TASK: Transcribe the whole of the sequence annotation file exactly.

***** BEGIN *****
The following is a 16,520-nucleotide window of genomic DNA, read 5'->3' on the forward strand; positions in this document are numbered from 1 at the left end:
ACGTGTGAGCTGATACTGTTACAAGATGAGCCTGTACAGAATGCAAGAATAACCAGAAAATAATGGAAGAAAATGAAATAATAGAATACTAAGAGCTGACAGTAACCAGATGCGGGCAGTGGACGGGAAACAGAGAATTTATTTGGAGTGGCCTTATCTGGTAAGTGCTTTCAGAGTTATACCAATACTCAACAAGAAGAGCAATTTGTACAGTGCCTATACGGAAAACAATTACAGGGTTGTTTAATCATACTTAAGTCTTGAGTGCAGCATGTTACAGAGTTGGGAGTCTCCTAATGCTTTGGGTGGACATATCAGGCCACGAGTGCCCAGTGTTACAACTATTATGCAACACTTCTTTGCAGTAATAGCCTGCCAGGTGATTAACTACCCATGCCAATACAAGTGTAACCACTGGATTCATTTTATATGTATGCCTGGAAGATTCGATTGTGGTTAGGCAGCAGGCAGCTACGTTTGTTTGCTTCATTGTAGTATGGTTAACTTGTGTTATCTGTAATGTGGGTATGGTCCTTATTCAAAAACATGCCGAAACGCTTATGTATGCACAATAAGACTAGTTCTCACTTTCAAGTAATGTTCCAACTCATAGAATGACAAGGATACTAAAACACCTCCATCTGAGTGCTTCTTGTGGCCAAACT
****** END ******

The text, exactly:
The following is a 16,520-nucleotide window of genomic DNA, read 5'->3' on the forward strand; positions in this document are numbered from 1 at the left end:
ACGTGTGAGCTGATACTGTTACAAGATGAGCCTGTACAGAATGCAAGAATAACCAGAAAATAATGGAAGAAAATGAAATAATAGAATACTAAGAGCTGACAGTAACCAGATGCGGGCAGTGGACGGGAAACAGAGAATTTATTTGGAGTGGCCTTATCTGGTAAGTGCTTTCAGAGTTATACCAATACTCAACAAGAAGAGCAATTTGTACAGTGCCTATACGGAAAACAATTACAGGGTTGTTTAATCATACTTAAGTCTTGAGTGCAGCATGTTACAGAGTTGGGAGTCTCCTAATGCTTTGGGTGGACATATCAGGCCACGAGTGCCCAGTGTTACAACTATTATGCAACACTTCTTTGCAGTAATAGCCTGCCAGGTGATTAACTACCCATGCCAATACAAGTGTAACCACTGGATTCATTTTATATGTATGCCTGGAAGATTCGATTGTGGTTAGGCAGCAGGCAGCTACGTTTGTTTGCTTCATTGTAGTATGGTTAACTTGTGTTATCTGTAATGTGGGTATGGTCCTTATTCAAAAACATGCCGAAACGCTTATGTATGCACAATAAGACTAGTTCTCACTTTCAAGTAATGTTCCAACTCATAGAATGACAAGGATACTAAAACACCTCCATCTGAGTGCTTCTTGTGGCCAAACT